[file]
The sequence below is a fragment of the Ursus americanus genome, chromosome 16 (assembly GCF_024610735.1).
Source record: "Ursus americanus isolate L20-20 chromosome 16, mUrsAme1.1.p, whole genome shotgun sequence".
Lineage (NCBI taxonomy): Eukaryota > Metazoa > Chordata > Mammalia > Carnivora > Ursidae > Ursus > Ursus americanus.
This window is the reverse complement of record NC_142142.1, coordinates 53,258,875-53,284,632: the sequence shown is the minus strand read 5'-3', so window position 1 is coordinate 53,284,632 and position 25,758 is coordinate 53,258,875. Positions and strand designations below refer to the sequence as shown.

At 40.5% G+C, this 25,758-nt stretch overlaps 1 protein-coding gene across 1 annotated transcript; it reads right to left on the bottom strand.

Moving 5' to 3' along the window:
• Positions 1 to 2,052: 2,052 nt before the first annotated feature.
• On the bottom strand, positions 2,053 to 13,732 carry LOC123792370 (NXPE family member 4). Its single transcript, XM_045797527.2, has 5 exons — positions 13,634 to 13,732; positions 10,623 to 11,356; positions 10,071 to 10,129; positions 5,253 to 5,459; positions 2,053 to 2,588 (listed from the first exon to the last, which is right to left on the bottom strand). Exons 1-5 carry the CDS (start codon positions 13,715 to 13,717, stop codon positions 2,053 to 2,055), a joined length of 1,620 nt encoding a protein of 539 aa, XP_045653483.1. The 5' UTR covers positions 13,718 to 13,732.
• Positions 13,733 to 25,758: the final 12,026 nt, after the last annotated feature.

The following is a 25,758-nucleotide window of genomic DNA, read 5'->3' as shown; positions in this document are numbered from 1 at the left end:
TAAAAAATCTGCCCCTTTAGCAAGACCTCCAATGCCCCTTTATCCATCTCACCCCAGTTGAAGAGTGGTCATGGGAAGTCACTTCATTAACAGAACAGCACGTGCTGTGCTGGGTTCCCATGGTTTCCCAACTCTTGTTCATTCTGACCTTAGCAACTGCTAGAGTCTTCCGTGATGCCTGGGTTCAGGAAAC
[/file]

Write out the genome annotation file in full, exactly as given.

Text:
The sequence below is a fragment of the Ursus americanus genome, chromosome 16 (assembly GCF_024610735.1).
Source record: "Ursus americanus isolate L20-20 chromosome 16, mUrsAme1.1.p, whole genome shotgun sequence".
Lineage (NCBI taxonomy): Eukaryota > Metazoa > Chordata > Mammalia > Carnivora > Ursidae > Ursus > Ursus americanus.
This window is the reverse complement of record NC_142142.1, coordinates 53,258,875-53,284,632: the sequence shown is the minus strand read 5'-3', so window position 1 is coordinate 53,284,632 and position 25,758 is coordinate 53,258,875. Positions and strand designations below refer to the sequence as shown.

At 40.5% G+C, this 25,758-nt stretch overlaps 1 protein-coding gene across 1 annotated transcript; it reads right to left on the bottom strand.

Moving 5' to 3' along the window:
• Positions 1 to 2,052: 2,052 nt before the first annotated feature.
• On the bottom strand, positions 2,053 to 13,732 carry LOC123792370 (NXPE family member 4). Its single transcript, XM_045797527.2, has 5 exons — positions 13,634 to 13,732; positions 10,623 to 11,356; positions 10,071 to 10,129; positions 5,253 to 5,459; positions 2,053 to 2,588 (listed from the first exon to the last, which is right to left on the bottom strand). Exons 1-5 carry the CDS (start codon positions 13,715 to 13,717, stop codon positions 2,053 to 2,055), a joined length of 1,620 nt encoding a protein of 539 aa, XP_045653483.1. The 5' UTR covers positions 13,718 to 13,732.
• Positions 13,733 to 25,758: the final 12,026 nt, after the last annotated feature.

The following is a 25,758-nucleotide window of genomic DNA, read 5'->3' as shown; positions in this document are numbered from 1 at the left end:
TAAAAAATCTGCCCCTTTAGCAAGACCTCCAATGCCCCTTTATCCATCTCACCCCAGTTGAAGAGTGGTCATGGGAAGTCACTTCATTAACAGAACAGCACGTGCTGTGCTGGGTTCCCATGGTTTCCCAACTCTTGTTCATTCTGACCTTAGCAACTGCTAGAGTCTTCCGTGATGCCTGGGTTCAGGAAAC